On my budget, I went to the local beauty school.  Unfortunately, the poor student who practiced on me was used to a more mature clientele.  The gal transformed my long locks into a poofy version of  Aunt Bebe's signature style.  It worked for my aunt, but was a little sophisticated for the eighth grade.   My poor mother almost fainted when I came home. She quickly recovered, fussed profusely, and insisted I pose for a picture.  My mother was so convincing that my smile in the photo is quite real.  It was only later, when my sister arrived home from work, that I received a harsh reality check as she doubled over in laughter.

At our first home, a beautiful, but vigorous juniper hedge grew along the back fence.  It provided privacy from the neighbor, but looked unruly. Envisioning a clipped English formal hedge and excited about our brand new hedge trimmer, my husband cut straight across the top and skimmed the sides.  Trouble was that the previous owners had used the same practice. When we were done, all the green was gone, and so was our privacy.  When we sold the house four years later, the view from the family room still consisted of several stick-like shrubs and that neighbor's clutter.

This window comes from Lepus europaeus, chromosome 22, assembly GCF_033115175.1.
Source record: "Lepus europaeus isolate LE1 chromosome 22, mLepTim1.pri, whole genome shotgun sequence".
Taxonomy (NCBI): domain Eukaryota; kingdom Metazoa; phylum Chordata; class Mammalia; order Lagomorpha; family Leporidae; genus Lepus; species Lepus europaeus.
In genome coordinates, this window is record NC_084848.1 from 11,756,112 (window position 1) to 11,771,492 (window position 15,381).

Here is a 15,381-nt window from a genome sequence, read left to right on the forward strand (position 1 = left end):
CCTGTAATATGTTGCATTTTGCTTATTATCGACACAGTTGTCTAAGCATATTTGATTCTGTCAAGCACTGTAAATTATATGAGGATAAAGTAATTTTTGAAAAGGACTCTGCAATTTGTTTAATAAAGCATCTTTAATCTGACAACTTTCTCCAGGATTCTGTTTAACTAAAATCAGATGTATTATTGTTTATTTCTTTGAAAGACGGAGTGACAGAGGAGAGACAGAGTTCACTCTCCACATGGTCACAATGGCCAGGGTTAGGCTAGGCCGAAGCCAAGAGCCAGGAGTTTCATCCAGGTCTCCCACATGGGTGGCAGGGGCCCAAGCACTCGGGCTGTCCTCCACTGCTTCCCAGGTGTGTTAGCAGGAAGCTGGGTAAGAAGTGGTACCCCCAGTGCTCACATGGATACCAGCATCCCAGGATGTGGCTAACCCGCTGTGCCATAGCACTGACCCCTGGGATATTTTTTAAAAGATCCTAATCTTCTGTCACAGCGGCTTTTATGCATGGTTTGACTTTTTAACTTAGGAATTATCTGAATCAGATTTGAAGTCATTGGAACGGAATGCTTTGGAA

When shrubs are trimmed in a line horizontal to the ground, each branch end doubles, growing a second branch out of the cut.  With each subsequent swipe, the branch continues to divide, thickening the top and side layers, blocking the sun and choking back growth except at the outermost layer.  Eventually the shrub will consist of a heavy stemmed base with sporadic side growth and a "haircut" of leaves or needles at the top.  There is no design value in a scalped shrub, and it can take years to mitigate the damage.  As shrubs are a prominent part of the classic residential landscape design, either the plant has to be replaced, which is costly, or the homeowner must endure many remedial seasons which may or not be successful.  In the meantime, the curb appeal of the home is diminished.